Thursday, February 23, 2006

Something to Talk About

We’ve recently received this excellent question. I will give my best effort to answer but would like to open the floor to my fellow Conventiclers for their input.

But before we begin, I would like to say how grateful I am for your question and for visiting our site. Please, keep coming back and asking good questions!

Question:

Last year, I read George Marsden’s biography of Jonathan Edwards, and it really sparked my interest in Puritanism. Specifically, the question I would like to answer is, “What if any, was the influence of Reformed/Calvinist theology on the evolution of American Christianity?” Do you know any books or resources that pertain to this question.

I was wondering if you could suggest any good books that introduce Puritan history and or Puritan theology? Thanks so much.


Q1) Puritanism and American Christianity

I don’t know how helpful I can be in answering your question, but I’ll take a shot at it.

This is a rather complicated issue. At the risk of extreme oversimplification, the simple answer is “Yes.” Scholarship of late has focused quite a bit of attention on the relationship of England, Scotland, Ireland, and New England during the sixteenth and especially seventeenth century. While older studies tended to examine each of these areas in isolation, the tide of scholarship has somewhat shifted and has acknowledged that much more links these areas than the Atlantic. In short, Puritanism – whether in England, Scotland, Ireland, or New England – developed in the context of an international Calvinism. Or to put in another way, the Puritans cannot be understood without reference to the development of Reformed Orthodoxy/Protestant Scholasticism on the continent – and vice versa (see my notes on Muller’s Post-Reformation Reformed Dogmatics).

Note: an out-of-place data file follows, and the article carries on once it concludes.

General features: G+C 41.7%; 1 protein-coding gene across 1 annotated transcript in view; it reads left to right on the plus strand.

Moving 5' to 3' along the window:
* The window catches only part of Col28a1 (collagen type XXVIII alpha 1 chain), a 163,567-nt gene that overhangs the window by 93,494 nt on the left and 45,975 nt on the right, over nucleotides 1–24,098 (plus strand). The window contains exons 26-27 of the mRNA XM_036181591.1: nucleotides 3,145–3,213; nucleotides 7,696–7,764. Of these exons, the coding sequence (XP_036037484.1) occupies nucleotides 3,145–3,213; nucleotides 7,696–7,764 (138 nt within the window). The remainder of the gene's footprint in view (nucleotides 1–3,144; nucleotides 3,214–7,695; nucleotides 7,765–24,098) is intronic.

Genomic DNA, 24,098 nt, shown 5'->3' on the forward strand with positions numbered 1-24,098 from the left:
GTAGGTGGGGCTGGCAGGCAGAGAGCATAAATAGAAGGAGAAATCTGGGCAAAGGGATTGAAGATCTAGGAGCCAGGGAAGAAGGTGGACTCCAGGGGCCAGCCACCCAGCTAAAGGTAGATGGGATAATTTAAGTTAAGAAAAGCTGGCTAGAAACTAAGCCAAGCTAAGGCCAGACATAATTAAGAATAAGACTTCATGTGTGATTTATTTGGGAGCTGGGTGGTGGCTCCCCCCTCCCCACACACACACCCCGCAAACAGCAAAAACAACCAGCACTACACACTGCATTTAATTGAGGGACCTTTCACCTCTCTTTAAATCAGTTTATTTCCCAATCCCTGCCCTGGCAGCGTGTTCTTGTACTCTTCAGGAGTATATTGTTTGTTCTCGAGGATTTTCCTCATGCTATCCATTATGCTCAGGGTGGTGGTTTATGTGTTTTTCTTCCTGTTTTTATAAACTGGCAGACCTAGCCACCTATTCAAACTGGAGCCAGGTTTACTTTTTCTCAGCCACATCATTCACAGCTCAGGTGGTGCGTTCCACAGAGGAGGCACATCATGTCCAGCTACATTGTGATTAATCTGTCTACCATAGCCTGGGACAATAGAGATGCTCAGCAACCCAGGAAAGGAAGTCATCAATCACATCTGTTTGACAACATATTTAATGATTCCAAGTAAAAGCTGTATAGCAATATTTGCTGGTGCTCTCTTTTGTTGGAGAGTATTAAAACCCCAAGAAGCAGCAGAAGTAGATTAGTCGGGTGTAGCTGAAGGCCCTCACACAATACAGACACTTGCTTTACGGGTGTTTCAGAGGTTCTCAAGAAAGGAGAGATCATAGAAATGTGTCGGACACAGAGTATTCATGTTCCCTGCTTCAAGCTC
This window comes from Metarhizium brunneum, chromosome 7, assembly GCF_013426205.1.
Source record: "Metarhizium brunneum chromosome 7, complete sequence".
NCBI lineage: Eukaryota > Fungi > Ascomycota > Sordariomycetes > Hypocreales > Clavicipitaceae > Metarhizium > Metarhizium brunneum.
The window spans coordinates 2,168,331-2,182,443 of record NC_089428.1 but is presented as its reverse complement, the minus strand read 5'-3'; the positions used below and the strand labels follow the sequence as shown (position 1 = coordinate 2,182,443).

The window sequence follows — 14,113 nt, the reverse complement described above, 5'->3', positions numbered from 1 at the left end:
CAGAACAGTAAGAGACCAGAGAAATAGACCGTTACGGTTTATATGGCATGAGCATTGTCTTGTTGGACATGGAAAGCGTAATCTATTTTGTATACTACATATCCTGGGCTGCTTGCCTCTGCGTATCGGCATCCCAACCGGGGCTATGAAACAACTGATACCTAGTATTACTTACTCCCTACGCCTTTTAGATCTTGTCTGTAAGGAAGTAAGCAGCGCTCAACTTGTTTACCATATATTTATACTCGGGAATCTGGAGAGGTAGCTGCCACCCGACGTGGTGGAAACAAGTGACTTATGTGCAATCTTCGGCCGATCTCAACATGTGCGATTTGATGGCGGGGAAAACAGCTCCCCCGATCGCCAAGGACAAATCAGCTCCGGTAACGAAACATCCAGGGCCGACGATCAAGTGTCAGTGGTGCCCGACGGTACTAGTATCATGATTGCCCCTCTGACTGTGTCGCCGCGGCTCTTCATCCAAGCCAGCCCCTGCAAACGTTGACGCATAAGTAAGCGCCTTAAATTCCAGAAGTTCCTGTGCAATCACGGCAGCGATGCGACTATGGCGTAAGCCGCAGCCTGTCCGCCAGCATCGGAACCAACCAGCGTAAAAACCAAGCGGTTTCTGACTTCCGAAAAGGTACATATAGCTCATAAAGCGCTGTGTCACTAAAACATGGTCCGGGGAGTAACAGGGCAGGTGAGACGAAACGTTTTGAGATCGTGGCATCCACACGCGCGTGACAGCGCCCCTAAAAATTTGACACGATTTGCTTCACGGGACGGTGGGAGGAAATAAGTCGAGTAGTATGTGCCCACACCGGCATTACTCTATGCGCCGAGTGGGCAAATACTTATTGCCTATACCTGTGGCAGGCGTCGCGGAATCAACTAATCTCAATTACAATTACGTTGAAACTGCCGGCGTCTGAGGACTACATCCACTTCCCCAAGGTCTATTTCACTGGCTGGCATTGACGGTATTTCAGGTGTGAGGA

While the historical settings are much, much different, I think there is a general ideological and theological link from folks like Calvin to Turretin to Knox to Owen to Edwards to Hodge to Thornwell to Warfield, etc. While there are strands of diversity, differences, and discontinuities amongst these thinkers, a confessional consensus seems clearly evident. I don’t think it’s a stretch to say that American Christianity emerged out of the rich soil of Reformed theology.

For books on this issue: if you liked Marsden, I’d suggest Mark Noll’s (who will be replacing Marsden at Notre Dame) A History of Christianity in the United States and Canada and America’s God: From Jonathan Edwards to Abraham Lincoln and Harry Stout’s The New England Soul: Preaching and Religious Culture in Colonial New England.

If you’re interested in the intellectual history of the times (i.e. Reformed Orthodoxy), I’d suggest anything by Richard Muller (e.g. After Calvin) and Carl Trueman (e.g. The Claims of Truth: John Owen’s Trinitarian Theology). Also of note are Protestant Scholasticism: Essays in Reassessment edited by C. Trueman and R. S. Clark and Reformation and Scholasticism: An Ecumenical Enterprise edited by Willem J. van Asselt and Eef Dekker. However, the above volumes can be rather heavy going.

Q2) Introductory Books on Puritans